Kentucky’s math and reading test scores show continued growth and, in some instances, exceed the national average, according to test scores from the National Assessment of Educational Progress (NAEP). The scores released this week measure 4th and 8th graders nationwide and Kentucky shows promise when compared to its peers.
That may be attributed to the education reforms made in 1990, said University of Louisville professor Sam Stringfield. They were likely the most successful state reforms of the last 20 years, he said. “And that the state has gone from being below the national average on all these measures, to virtually at or sometimes slightly above the national average, when you consider that we are still economically below the national average is really quite an accomplishment,” said Stringfield.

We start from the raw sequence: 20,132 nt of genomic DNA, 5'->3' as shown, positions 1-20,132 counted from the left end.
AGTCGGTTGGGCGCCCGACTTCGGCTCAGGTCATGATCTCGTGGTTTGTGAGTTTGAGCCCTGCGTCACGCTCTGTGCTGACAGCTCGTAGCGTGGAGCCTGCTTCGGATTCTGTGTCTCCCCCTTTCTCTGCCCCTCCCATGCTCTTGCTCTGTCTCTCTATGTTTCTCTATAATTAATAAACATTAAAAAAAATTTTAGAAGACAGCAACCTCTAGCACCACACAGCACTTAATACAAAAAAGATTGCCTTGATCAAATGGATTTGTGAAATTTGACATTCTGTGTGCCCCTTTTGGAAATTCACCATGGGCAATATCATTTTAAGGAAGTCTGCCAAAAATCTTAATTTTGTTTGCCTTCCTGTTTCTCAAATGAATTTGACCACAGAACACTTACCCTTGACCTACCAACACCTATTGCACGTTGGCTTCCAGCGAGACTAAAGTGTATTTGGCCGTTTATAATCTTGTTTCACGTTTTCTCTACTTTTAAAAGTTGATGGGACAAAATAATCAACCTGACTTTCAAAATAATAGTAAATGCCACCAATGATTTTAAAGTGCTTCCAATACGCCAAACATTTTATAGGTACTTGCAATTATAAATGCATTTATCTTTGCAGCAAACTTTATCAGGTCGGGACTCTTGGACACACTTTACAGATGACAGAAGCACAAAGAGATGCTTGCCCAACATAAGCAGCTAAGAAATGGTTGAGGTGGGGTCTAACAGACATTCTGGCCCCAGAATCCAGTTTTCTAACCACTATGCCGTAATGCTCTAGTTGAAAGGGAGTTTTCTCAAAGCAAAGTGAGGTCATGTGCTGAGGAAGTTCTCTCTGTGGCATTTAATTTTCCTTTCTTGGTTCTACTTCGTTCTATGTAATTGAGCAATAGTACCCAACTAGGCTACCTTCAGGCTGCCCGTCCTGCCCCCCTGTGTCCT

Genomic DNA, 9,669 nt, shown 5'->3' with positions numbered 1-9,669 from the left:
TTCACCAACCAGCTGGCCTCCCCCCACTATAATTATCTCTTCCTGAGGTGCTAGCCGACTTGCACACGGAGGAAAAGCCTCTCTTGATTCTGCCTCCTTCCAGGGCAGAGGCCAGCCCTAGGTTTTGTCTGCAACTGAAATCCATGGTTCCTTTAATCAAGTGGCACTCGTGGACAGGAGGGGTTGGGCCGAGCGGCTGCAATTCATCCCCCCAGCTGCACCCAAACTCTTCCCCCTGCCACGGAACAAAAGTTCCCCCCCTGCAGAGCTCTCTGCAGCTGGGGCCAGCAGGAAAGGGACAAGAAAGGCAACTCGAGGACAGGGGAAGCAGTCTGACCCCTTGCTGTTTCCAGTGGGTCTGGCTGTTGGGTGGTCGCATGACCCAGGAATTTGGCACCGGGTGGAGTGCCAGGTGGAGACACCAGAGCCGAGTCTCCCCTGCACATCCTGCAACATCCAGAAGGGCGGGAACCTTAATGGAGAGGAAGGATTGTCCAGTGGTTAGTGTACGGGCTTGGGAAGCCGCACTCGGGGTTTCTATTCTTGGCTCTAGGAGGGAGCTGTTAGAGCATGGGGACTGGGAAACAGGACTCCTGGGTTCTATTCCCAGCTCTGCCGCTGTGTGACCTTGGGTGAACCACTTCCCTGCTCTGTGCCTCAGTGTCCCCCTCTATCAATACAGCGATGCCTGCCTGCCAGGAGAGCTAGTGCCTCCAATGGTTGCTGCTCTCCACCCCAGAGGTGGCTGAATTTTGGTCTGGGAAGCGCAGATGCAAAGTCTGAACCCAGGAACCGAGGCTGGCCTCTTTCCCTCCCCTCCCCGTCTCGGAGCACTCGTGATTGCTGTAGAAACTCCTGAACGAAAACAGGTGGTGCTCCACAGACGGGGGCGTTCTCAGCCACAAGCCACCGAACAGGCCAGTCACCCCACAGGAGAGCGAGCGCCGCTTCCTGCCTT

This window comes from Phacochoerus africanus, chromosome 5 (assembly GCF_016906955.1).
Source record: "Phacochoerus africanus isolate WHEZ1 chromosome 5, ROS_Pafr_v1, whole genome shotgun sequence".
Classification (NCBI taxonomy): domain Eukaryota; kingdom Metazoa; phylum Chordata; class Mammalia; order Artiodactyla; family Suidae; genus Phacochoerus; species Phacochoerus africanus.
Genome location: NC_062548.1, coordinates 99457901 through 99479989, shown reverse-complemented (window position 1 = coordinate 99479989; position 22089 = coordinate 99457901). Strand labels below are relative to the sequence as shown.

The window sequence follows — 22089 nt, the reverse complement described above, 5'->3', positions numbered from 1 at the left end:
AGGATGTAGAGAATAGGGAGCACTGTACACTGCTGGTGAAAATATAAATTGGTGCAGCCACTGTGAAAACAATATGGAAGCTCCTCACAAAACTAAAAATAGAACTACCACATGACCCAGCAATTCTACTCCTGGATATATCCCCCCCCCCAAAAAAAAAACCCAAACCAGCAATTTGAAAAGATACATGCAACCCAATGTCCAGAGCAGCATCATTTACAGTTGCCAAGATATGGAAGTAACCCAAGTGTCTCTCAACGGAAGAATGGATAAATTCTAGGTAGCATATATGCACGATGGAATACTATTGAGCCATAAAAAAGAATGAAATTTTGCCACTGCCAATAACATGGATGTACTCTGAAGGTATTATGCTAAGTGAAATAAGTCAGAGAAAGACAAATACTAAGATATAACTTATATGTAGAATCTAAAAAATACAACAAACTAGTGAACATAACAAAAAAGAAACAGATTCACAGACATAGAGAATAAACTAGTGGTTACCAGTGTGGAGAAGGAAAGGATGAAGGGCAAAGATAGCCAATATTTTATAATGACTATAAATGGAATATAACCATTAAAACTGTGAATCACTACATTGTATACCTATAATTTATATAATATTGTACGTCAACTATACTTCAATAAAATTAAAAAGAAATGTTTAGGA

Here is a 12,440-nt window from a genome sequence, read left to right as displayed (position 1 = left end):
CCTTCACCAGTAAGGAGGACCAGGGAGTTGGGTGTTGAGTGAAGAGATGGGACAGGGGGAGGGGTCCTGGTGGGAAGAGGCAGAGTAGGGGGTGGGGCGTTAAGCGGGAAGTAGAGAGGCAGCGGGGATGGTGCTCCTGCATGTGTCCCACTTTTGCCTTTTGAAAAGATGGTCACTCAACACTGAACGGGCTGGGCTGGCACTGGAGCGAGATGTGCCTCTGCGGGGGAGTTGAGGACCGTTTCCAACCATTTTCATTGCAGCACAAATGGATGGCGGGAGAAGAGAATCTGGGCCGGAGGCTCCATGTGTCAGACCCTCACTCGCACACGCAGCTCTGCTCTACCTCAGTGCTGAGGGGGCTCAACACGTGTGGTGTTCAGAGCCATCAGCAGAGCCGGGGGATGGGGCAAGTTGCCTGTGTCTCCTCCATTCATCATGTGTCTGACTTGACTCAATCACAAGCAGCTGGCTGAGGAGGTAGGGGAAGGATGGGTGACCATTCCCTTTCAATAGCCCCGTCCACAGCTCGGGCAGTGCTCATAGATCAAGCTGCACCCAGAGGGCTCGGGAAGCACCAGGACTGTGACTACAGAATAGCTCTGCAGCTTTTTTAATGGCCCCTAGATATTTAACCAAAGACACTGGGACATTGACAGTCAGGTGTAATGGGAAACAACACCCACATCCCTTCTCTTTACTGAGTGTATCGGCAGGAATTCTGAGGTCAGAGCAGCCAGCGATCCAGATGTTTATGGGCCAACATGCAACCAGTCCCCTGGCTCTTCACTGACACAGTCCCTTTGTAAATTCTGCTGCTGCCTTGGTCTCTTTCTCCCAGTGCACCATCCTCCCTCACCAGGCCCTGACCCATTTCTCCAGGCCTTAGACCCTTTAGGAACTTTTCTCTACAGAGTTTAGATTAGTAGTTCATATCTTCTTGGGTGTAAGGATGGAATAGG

Earlier this year the Kentucky Department of Education (KDE) reported around two-thirds of students are proficient in reading. NAEP says that number is closer to one third. But Stringfield says this is normal. “And what is consistent across all 50 states, is that a higher percentage of students score at the proficient level on the state tests than on the NAEP tests,” said Stringfield.
Kentucky will be changing its state testing this year. KDE’s Lisa Gross said she expects scores in reading and math to drop slightly this year, while schools adjust to the changes. The largest improvements in Kentucky over the past decade have been in math scores, while the state’s reading scores have increased slowly, mirroring a national trend that doesn’t meet the approval of educators.
Others critics observe the disparity between average scores and scores for minority and low-income students, which remains consistently lower. But Kentucky should be proud with the progress it has made, said Stringfield. Where Kentucky was once behind, now it’s ahead, he said.